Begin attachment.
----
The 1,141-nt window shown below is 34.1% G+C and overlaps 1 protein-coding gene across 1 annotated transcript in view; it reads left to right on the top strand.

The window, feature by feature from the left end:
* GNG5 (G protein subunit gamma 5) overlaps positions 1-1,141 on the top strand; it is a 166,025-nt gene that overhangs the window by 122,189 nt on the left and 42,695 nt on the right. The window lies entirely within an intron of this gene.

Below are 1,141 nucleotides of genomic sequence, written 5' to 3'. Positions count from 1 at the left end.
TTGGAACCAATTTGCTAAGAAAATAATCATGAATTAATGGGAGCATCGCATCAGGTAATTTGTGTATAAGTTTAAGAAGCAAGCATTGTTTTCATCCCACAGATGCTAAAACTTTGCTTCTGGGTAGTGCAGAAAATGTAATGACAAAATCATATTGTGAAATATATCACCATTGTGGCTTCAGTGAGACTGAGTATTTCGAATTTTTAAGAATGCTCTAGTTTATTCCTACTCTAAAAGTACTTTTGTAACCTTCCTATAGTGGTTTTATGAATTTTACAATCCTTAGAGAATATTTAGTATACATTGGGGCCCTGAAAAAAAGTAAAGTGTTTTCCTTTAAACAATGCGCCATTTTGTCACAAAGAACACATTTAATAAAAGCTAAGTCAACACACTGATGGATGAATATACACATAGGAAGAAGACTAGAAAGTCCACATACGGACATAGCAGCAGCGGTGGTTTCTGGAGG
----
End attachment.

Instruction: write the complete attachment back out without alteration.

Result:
The 1,141-nt window shown below is 34.1% G+C and overlaps 1 protein-coding gene across 1 annotated transcript in view; it reads left to right on the top strand.

The window, feature by feature from the left end:
* GNG5 (G protein subunit gamma 5) overlaps positions 1-1,141 on the top strand; it is a 166,025-nt gene that overhangs the window by 122,189 nt on the left and 42,695 nt on the right. The window lies entirely within an intron of this gene.

Below are 1,141 nucleotides of genomic sequence, written 5' to 3'. Positions count from 1 at the left end.
TTGGAACCAATTTGCTAAGAAAATAATCATGAATTAATGGGAGCATCGCATCAGGTAATTTGTGTATAAGTTTAAGAAGCAAGCATTGTTTTCATCCCACAGATGCTAAAACTTTGCTTCTGGGTAGTGCAGAAAATGTAATGACAAAATCATATTGTGAAATATATCACCATTGTGGCTTCAGTGAGACTGAGTATTTCGAATTTTTAAGAATGCTCTAGTTTATTCCTACTCTAAAAGTACTTTTGTAACCTTCCTATAGTGGTTTTATGAATTTTACAATCCTTAGAGAATATTTAGTATACATTGGGGCCCTGAAAAAAAGTAAAGTGTTTTCCTTTAAACAATGCGCCATTTTGTCACAAAGAACACATTTAATAAAAGCTAAGTCAACACACTGATGGATGAATATACACATAGGAAGAAGACTAGAAAGTCCACATACGGACATAGCAGCAGCGGTGGTTTCTGGAGG